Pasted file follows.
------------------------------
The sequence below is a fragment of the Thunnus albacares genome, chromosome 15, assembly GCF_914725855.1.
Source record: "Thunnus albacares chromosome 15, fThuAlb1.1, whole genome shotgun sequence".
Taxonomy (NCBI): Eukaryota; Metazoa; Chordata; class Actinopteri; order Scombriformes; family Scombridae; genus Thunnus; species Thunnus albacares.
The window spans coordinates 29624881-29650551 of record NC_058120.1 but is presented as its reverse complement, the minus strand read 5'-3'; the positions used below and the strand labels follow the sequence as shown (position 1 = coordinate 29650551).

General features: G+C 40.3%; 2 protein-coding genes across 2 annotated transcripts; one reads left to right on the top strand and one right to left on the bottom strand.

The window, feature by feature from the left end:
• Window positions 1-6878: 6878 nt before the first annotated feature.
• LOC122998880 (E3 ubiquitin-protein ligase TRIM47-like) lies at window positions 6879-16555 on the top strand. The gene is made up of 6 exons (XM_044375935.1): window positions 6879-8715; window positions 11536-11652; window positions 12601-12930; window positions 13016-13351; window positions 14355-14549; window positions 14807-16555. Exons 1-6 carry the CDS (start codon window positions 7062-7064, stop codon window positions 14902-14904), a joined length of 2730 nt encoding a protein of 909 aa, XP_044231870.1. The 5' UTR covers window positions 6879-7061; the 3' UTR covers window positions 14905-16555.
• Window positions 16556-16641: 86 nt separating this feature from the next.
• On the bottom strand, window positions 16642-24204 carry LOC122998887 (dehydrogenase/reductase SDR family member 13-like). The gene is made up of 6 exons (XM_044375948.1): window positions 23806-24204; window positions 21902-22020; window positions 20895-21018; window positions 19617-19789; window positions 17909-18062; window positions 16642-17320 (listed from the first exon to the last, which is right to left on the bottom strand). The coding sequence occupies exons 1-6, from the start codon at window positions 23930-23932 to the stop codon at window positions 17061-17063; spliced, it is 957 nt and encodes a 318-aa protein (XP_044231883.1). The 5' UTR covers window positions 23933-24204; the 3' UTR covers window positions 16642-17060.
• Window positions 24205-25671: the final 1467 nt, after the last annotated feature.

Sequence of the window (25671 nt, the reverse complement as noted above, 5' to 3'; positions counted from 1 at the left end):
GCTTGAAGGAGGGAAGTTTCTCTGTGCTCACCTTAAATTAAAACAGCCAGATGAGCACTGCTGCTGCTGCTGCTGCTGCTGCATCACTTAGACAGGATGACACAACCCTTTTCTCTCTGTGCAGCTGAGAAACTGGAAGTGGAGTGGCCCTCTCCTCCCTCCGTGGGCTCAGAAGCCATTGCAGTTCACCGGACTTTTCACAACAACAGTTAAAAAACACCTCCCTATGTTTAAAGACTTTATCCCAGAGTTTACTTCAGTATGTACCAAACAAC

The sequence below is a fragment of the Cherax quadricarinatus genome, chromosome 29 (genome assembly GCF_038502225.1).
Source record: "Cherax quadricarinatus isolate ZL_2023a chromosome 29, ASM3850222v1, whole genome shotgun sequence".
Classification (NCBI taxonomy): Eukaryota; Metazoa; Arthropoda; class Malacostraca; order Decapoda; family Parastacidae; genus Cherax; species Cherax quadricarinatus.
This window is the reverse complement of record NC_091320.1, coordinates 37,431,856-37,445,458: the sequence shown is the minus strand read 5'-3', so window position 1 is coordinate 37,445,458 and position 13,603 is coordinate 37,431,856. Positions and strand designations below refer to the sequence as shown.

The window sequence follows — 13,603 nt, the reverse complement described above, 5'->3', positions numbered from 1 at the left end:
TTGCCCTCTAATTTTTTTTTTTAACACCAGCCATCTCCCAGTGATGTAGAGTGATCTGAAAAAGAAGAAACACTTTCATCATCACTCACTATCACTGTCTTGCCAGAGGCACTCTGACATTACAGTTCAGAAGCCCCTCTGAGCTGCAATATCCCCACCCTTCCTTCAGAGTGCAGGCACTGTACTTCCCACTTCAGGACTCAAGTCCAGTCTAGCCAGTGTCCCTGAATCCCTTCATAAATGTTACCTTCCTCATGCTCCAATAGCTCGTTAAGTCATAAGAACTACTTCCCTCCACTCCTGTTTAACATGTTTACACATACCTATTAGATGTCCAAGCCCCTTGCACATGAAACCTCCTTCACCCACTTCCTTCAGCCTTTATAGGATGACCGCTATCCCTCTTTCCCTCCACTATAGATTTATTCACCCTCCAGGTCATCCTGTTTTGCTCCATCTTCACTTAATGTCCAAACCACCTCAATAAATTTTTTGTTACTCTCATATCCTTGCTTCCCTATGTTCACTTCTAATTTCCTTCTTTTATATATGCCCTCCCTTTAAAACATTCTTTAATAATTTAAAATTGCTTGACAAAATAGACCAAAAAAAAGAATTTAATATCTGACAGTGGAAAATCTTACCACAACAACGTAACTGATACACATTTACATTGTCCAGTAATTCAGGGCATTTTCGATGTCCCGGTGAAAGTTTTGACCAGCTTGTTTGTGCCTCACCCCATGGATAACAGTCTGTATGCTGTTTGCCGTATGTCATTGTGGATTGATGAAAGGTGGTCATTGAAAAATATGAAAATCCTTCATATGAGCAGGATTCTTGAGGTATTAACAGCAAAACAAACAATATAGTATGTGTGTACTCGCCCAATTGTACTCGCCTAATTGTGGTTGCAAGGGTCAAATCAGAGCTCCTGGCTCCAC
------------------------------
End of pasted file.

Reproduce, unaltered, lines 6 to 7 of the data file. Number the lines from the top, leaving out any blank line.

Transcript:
The window, feature by feature from the left end:
• Window positions 1-6878: 6878 nt before the first annotated feature.